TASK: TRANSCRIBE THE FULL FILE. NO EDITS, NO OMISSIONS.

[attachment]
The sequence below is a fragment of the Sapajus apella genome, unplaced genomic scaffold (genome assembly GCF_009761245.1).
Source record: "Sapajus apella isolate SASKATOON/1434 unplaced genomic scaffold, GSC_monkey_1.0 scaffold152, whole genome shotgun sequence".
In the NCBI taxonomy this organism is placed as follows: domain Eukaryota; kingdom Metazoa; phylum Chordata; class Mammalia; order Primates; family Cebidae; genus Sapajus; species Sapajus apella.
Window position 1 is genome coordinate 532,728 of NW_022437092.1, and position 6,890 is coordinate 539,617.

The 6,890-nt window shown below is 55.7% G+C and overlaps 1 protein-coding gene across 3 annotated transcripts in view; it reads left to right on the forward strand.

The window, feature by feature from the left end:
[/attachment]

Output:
The sequence below is a fragment of the Sapajus apella genome, unplaced genomic scaffold (genome assembly GCF_009761245.1).
Source record: "Sapajus apella isolate SASKATOON/1434 unplaced genomic scaffold, GSC_monkey_1.0 scaffold152, whole genome shotgun sequence".
In the NCBI taxonomy this organism is placed as follows: domain Eukaryota; kingdom Metazoa; phylum Chordata; class Mammalia; order Primates; family Cebidae; genus Sapajus; species Sapajus apella.
Window position 1 is genome coordinate 532,728 of NW_022437092.1, and position 6,890 is coordinate 539,617.

The 6,890-nt window shown below is 55.7% G+C and overlaps 1 protein-coding gene across 3 annotated transcripts in view; it reads left to right on the forward strand.

The window, feature by feature from the left end: